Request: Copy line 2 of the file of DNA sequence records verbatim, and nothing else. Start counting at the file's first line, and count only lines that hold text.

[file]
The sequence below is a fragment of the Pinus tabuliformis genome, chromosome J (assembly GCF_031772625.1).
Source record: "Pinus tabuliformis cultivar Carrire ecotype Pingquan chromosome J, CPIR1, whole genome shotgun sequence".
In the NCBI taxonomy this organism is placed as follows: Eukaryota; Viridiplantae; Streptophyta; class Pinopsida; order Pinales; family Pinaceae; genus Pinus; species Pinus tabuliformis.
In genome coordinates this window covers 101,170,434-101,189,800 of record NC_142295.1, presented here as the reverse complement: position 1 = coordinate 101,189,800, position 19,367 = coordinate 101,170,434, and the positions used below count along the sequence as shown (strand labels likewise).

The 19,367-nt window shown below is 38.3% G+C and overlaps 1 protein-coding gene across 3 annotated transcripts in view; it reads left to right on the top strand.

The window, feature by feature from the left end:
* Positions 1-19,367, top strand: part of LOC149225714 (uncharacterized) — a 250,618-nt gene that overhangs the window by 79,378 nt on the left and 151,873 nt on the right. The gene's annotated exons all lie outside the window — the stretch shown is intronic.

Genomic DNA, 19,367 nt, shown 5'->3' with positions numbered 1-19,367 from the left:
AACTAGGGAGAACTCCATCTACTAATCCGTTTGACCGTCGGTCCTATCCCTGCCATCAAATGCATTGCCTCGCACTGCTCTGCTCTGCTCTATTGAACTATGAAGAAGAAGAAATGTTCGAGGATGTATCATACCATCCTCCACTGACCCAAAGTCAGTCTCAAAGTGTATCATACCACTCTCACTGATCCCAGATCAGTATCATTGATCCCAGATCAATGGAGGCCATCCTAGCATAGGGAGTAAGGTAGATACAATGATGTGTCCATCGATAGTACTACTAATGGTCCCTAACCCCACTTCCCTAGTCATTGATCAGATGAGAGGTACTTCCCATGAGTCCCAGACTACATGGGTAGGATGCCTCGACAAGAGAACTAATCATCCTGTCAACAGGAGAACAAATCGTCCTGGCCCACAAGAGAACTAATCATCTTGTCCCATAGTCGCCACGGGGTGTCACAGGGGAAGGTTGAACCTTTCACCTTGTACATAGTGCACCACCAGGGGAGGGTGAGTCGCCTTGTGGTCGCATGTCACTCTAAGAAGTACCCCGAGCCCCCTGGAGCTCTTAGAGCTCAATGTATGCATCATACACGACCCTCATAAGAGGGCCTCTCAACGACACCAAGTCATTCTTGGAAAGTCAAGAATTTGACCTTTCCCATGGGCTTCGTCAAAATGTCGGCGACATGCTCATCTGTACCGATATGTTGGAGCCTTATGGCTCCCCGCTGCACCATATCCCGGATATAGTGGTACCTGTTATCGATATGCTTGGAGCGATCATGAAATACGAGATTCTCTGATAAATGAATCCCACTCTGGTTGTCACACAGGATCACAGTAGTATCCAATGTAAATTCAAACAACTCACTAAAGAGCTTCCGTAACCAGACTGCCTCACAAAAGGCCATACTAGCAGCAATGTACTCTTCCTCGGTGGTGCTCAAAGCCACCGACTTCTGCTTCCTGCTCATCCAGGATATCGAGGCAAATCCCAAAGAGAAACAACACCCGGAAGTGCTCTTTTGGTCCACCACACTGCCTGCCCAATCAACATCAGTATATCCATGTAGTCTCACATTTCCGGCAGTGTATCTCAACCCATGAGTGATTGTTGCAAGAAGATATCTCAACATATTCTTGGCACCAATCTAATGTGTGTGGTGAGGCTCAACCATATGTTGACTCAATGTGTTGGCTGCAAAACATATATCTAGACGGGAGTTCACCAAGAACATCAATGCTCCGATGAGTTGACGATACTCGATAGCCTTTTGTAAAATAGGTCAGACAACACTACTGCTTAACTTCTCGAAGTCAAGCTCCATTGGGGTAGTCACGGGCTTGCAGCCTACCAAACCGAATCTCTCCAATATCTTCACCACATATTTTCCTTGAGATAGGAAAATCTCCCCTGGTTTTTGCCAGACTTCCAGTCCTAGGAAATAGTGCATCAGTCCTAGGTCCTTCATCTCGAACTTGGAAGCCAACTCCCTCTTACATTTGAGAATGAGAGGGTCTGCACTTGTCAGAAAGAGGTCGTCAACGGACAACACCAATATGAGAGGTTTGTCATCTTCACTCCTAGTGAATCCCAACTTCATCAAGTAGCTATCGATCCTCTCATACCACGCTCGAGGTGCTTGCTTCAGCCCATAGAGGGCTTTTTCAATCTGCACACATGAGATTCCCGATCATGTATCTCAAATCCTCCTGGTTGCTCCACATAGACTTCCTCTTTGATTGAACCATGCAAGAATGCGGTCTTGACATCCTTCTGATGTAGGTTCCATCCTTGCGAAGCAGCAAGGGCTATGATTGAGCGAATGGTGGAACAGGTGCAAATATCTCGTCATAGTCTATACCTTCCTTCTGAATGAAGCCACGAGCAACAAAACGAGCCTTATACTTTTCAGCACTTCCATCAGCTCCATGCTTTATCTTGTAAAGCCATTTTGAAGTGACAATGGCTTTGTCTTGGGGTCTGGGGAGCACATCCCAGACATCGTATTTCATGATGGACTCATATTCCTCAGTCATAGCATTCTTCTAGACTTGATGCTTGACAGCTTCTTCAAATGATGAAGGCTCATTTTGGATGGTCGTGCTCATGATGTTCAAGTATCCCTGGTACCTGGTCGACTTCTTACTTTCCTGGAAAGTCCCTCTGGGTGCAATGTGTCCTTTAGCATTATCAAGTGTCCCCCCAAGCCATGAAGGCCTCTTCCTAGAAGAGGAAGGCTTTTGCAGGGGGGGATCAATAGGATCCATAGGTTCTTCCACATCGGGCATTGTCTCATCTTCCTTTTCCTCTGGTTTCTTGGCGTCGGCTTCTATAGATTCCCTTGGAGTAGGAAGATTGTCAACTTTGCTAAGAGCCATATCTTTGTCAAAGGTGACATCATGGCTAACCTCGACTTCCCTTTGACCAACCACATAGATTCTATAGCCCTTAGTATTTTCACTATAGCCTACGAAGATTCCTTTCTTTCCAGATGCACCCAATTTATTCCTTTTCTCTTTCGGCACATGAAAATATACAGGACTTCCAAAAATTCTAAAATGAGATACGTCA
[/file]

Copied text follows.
Source record: "Pinus tabuliformis cultivar Carrire ecotype Pingquan chromosome J, CPIR1, whole genome shotgun sequence".